Yehuda Amichai in Late November
Do not write the poem of love in the night of love;
as you lie in the arms of your beloved, love!
Soon enough your passions will be done
and you will have nothing left but your love
of words for comfort. How it always happens:
the day he deploys, the soldier falls in love.
Americans write such boring poems because
your wars are so abstract, as are your loves.
If you want to become a poet, be a warrior
trained to crave neither praise nor love.
Dead for a decade, Yehuda still chides
from the workshop table. But look, my love,
violets bloom in this autumn ditch like advice
to trick time: let’s make language and love at once.
Memorial Day, 1972
In my Girl Scouts tam and dress, I stood before my parents
who seemed less pleased than I expected,
silently struggling, I now guess, to say the right thing.
Dad wondered aloud what his brother, working for peace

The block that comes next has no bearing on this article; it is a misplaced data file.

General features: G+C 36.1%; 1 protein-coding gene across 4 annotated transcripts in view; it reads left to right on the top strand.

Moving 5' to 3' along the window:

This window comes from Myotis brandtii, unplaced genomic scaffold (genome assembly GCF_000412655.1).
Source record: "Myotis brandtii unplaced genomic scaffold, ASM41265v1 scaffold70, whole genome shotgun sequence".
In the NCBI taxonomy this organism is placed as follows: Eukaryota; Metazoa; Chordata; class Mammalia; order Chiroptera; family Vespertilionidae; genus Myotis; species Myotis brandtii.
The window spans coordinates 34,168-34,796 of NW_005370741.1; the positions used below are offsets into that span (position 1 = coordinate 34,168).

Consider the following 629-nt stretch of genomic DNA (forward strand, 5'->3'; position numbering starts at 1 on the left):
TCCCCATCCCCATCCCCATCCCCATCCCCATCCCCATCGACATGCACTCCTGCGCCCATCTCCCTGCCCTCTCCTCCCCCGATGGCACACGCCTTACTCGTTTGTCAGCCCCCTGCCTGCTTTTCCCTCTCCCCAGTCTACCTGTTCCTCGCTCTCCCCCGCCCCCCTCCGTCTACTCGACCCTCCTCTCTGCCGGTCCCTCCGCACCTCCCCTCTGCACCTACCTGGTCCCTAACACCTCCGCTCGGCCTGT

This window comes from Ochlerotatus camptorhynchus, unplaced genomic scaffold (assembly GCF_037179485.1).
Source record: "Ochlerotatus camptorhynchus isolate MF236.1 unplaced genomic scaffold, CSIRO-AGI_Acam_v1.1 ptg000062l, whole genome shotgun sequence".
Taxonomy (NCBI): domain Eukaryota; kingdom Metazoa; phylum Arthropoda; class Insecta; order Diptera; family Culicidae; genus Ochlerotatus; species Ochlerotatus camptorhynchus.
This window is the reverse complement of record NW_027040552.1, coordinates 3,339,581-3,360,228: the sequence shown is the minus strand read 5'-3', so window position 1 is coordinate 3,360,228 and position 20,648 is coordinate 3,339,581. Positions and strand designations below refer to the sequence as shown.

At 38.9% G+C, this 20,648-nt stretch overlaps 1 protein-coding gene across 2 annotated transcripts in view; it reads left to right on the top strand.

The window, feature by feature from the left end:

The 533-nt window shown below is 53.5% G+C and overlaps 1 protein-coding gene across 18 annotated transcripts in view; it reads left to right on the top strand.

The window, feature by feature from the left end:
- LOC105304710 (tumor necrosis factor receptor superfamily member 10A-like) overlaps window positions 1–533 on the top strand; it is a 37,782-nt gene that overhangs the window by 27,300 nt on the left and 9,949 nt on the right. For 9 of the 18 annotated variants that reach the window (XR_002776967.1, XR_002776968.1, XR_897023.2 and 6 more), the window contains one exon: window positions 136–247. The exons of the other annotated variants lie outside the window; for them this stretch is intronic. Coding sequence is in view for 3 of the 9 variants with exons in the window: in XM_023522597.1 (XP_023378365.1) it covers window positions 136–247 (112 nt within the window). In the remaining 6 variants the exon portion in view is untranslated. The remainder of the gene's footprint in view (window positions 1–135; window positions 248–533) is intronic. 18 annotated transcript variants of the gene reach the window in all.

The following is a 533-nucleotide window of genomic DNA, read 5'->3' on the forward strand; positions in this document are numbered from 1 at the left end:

in a Vietnamese village just south of the DMZ,
would think of me, the young niece marching in uniform
between convertibles of gentlemen vets from the Great War,
the Good War, and Korea. I thought only of glittering
batons tossed by majorettes in bathing suits and boots,
purr of polished fire trucks, shine of tubas
and trombones blown by sweaty, stern-faced boys,
and the dignity my practiced, white-gloved wave
might bestow upon the heavy, hair-sprayed ladies
parked in lawn chairs along Race Street. Honoring
the dead doesn’t have to mean you’re for war,
I tried, veteran of fraternal conflict, desperate
for glamour, for anything outside that town. You decide,
Dad sighed, as if choice existed, as if a line
had not been set between us and the world
of warriors. Firm, wordless. That silence
I now hit, worn out by my own kid’s arguments.
At noon, a fire siren sounded the start
of that parade. My green dress and sash of badges
already hung slack in the closet.